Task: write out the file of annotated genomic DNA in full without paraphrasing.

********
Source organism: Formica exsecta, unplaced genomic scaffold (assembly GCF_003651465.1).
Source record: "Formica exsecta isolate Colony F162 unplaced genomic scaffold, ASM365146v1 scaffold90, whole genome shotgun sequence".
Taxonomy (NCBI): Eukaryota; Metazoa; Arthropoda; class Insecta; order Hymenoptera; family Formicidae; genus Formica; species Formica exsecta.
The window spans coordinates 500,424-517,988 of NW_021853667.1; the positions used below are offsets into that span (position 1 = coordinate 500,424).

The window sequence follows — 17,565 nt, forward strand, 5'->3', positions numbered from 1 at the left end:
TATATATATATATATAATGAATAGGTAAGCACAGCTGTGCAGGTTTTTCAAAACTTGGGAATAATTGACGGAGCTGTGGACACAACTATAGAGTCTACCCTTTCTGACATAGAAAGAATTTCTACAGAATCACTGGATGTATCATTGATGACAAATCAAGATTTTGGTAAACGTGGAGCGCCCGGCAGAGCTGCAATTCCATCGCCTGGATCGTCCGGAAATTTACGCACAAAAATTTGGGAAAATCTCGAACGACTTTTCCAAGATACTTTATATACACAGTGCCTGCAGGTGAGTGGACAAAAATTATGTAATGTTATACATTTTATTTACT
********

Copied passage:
Source organism: Formica exsecta, unplaced genomic scaffold (assembly GCF_003651465.1).
Source record: "Formica exsecta isolate Colony F162 unplaced genomic scaffold, ASM365146v1 scaffold90, whole genome shotgun sequence".
Taxonomy (NCBI): Eukaryota; Metazoa; Arthropoda; class Insecta; order Hymenoptera; family Formicidae; genus Formica; species Formica exsecta.
The window spans coordinates 500,424-517,988 of NW_021853667.1; the positions used below are offsets into that span (position 1 = coordinate 500,424).

The window sequence follows — 17,565 nt, forward strand, 5'->3', positions numbered from 1 at the left end:
TATATATATATATATAATGAATAGGTAAGCACAGCTGTGCAGGTTTTTCAAAACTTGGGAATAATTGACGGAGCTGTGGACACAACTATAGAGTCTACCCTTTCTGACATAGAAAGAATTTCTACAGAATCACTGGATGTATCATTGATGACAAATCAAGATTTTGGTAAACGTGGAGCGCCCGGCAGAGCTGCAATTCCATCGCCTGGATCGTCCGGAAATTTACGCACAAAAATTTGGGAAAATCTCGAACGACTTTTCCAAGATACTTTATATACACAGTGCCTGCAGGTGAGTGGACAAAAATTATGTAATGTTATACATTTTATTTACT